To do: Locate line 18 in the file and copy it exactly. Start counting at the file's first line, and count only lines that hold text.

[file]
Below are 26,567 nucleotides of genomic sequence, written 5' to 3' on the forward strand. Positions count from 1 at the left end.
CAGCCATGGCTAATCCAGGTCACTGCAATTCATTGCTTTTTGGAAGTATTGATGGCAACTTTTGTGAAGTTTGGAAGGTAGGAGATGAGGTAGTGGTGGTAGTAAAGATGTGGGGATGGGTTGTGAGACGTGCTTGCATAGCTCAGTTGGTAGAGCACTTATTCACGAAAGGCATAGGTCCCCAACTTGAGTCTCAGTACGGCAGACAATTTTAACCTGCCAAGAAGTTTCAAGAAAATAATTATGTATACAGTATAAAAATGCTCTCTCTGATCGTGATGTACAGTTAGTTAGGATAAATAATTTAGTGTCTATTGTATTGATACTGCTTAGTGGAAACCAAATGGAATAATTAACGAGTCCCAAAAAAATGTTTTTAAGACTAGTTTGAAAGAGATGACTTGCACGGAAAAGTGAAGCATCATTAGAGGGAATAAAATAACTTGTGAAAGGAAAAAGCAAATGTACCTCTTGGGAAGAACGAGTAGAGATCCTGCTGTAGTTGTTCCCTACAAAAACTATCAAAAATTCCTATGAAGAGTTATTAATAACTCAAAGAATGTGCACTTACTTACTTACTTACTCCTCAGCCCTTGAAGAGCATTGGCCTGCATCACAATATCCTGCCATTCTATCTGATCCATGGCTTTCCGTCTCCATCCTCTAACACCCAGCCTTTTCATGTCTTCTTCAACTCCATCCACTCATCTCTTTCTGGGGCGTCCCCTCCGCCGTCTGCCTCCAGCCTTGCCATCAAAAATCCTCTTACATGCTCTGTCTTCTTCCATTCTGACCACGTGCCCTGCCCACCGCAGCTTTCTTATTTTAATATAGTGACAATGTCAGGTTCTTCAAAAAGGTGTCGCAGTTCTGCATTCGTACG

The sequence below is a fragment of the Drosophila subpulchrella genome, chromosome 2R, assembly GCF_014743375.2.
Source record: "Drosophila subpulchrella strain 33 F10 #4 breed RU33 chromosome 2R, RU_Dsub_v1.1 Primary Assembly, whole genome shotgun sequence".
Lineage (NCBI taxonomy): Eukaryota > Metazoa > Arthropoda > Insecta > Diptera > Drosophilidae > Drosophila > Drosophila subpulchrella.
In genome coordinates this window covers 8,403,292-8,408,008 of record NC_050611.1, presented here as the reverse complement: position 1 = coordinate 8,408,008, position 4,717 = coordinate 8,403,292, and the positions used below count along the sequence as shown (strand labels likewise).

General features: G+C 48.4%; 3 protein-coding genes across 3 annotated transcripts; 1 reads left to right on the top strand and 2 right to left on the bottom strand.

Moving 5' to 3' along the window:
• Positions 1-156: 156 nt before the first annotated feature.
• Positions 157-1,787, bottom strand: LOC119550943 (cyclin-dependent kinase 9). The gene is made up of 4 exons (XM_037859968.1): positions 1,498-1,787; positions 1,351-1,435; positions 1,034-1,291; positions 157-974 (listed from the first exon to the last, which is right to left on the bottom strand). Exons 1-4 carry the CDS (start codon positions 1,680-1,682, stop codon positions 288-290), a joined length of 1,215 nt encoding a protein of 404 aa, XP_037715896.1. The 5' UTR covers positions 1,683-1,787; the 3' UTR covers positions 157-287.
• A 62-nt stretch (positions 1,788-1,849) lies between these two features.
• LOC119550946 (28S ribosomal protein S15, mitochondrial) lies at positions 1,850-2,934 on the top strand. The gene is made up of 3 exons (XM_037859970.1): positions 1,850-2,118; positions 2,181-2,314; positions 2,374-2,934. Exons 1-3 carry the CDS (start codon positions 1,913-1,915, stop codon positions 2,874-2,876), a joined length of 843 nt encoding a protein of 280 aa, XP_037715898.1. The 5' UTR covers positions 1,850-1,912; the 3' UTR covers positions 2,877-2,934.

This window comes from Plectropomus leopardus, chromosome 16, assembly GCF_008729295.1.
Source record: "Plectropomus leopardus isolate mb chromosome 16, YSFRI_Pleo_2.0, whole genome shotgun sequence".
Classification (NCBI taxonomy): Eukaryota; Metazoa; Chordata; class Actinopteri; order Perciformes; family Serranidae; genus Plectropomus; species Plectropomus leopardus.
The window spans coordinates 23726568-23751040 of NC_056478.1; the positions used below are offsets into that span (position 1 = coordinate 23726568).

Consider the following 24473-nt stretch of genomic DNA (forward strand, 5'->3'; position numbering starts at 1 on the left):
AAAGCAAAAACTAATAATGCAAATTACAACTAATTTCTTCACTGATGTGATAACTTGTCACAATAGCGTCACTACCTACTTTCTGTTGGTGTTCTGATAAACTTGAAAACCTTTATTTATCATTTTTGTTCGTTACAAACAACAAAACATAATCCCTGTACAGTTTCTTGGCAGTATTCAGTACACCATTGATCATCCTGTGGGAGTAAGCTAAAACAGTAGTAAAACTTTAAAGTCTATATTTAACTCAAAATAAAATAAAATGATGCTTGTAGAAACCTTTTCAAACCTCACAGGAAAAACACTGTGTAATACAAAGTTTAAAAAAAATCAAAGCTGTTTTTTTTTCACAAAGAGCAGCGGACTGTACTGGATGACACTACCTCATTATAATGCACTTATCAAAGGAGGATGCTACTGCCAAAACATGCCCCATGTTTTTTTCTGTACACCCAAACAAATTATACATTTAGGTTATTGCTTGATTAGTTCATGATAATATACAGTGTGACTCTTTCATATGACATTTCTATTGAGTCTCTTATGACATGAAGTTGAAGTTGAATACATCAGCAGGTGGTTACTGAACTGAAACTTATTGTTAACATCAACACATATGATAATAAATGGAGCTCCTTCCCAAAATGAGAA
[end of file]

AAAGCAAAAACTAATAATGCAAATTACAACTAATTTCTTCACTGATGTGATAACTTGTCACAATAGCGTCACTACCTACTTTCTGTTGGTGTTCTGATAAACTTGAAAACCTTTATTTATCATTTTTGTTCGTTACAAACAACAAAACATAATCCCTGTACAGTTTCTTGGCAGTATTCAGTACACCATTGATCATCCTGTGGGAGTAAGCTAAAACAGTAGTAAAACTTTAAAGTCTATATTTAACTCAAAATAAAATAAAATGATGCTTGTAGAAACCTTTTCAAACCTCACAGGAAAAACACTGTGTAATACAAAGTTTAAAAAAAATCAAAGCTGTTTTTTTTTCACAAAGAGCAGCGGACTGTACTGGATGACACTACCTCATTATAATGCACTTATCAAAGGAGGATGCTACTGCCAAAACATGCCCCATGTTTTTTTCTGTACACCCAAACAAATTATACATTTAGGTTATTGCTTGATTAGTTCATGATAATATACAGTGTGACTCTTTCATATGACATTTCTATTGAGTCTCTTATGACATGAAGTTGAAGTTGAATACATCAGCAGGTGGTTACTGAACTGAAACTTATTGTTAACATCAACACATATGATAATAAATGGAGCTCCTTCCCAAAATGAGAA